Sara Colaone was born in 1970 in Pordenone, Italy, Colaone teaches cartoon drawing and illustration at Bologna’s academy of fine arts and works as an animator, comic strip author, and illustrator.
She made her debut as an illustrator in 1998 with the graphic novel »Pranzo di famiglia« (tr: Family Meal), written by Francesco Satta. Six years later, she teamed up with Massimiliano De Giovanni for »Nei panni di Zazà« (tr: In Zazà’s Shoes) as part of the series »Lupin III Millennium.« In between, Colaone’s work was published by Italian publishers such as Kappa Edizioni, Coconino Press, and Associazione Vivacomix. Her illustrations have appeared in magazines such as »Internazionale« and »Ventiquattro,« as well as in textbooks for trade publishers. She has had exhibitions in Naples, Bologna, Ravenna, and Ljubljana, among other places. Her collaboration with comic author Luca de Santis produced the impressive 2008 graphic novel »In Italia sono tutti maschi« (tr: They’re All Real Men in Italy), which was awarded the 2009 Attilio Micheluzzi Grand Prize. With clearly structured text and illustrations, the graphic novel tells the story of 75-year-old Antonio, called Ninella, a homosexual who, like some 300 others, was arrested by the fascists in Mussolini’s Italy, and interned on the tiny island of San Domino in the Adriatic from 1938 to 1940. Two young filmmakers who are making a documentary about the island accompany the old man on his journey through his past. But they are only interested in exploiting their interviews with him for movie material, and conflict soon develops. The visit to San Domino has awakened Ninella’s memories of degradation, suffering, and homesickness, as well as the tensions and infighting among the prisoners, but it has also reminded him of the acceptance he found among the small, friendly island community, where his self-confidence was restored. The old man’s memories are drawn throughout in black-and-white, with a two-tone ochre coloration giving them added patina. As the German daily »Tagesspiegel« wrote, »that results in an aesthetically charming and high-contrast panorama of the Italian present: a past that has virtually never been dealt with is lugged around by two generations.« A review in the newspaper »Die Tageszeitung« compared the haunting directness of Colaone’s images with the work of American comic book artist David Mazzucchelli. For the graphic novel »Ciao ciao bambina« (2010, tr: Ciao, Ciao Baby), the artist both wrote the text and drew the illustrations. In a 2014 interview, she said that this independence allowed her to pursue new creative directions.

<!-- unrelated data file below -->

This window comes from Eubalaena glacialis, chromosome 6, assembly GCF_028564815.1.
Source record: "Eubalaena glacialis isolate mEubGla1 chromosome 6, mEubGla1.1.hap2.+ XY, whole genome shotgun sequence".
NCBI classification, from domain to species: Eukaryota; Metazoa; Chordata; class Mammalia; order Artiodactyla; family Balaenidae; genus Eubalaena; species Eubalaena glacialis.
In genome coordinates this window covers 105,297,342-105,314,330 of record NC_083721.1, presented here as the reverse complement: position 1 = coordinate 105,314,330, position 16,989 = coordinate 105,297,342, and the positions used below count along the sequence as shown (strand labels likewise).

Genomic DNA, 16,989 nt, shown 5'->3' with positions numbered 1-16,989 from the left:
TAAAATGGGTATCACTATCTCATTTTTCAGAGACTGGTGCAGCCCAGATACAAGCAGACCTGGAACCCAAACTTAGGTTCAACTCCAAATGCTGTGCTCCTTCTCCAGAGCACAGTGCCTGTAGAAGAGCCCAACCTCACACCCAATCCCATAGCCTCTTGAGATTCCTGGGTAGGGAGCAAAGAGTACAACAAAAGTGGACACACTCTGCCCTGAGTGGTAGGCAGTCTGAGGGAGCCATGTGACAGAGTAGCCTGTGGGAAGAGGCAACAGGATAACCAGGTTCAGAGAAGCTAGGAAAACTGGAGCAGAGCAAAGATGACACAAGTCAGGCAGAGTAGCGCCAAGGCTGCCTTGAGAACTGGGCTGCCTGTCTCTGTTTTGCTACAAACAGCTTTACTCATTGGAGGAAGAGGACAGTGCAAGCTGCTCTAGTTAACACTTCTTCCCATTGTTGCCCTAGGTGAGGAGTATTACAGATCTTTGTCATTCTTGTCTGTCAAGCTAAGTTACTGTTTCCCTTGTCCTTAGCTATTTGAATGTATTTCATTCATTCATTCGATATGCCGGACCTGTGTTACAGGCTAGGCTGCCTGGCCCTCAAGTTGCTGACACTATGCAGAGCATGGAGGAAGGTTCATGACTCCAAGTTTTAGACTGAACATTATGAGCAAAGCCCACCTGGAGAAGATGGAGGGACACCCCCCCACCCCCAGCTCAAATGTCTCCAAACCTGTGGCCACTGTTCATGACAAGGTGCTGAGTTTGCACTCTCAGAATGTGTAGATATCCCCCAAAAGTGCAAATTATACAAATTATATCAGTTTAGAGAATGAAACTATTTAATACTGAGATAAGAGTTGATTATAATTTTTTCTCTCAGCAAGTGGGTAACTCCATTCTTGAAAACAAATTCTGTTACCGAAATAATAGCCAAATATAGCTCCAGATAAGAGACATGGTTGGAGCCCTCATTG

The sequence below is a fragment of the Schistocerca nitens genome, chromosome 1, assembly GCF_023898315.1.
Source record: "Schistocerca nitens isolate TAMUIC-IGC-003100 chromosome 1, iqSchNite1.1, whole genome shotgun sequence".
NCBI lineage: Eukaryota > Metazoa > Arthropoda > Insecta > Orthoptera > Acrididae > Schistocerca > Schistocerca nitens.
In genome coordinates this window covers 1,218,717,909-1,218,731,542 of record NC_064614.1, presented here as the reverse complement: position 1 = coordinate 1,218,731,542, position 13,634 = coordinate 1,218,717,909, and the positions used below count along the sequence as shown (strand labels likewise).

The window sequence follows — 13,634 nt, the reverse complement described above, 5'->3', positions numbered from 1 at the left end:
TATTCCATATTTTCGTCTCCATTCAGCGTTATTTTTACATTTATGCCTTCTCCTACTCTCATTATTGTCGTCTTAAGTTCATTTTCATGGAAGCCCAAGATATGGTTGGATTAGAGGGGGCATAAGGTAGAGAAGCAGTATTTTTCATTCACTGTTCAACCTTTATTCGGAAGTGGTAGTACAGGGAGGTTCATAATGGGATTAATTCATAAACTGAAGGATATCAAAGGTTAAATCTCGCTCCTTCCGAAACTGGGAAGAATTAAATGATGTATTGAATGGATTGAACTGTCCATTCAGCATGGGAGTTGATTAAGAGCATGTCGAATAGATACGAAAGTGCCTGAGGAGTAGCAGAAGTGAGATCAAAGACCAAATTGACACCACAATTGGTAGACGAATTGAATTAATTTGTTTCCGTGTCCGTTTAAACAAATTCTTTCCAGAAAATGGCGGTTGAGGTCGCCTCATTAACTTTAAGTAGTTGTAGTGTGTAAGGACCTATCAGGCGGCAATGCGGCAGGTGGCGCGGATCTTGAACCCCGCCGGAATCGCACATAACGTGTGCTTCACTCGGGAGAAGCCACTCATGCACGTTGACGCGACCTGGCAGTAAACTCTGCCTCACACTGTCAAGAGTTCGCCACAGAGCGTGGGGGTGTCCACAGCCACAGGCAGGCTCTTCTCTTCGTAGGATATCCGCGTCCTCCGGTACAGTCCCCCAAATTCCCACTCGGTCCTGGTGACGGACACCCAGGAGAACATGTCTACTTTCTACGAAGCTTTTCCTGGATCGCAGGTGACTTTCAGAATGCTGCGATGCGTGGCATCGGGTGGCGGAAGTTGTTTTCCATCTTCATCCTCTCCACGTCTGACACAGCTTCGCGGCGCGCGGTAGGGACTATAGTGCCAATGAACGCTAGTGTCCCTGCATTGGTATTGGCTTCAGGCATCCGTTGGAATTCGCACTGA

Colaone lives in Bologna.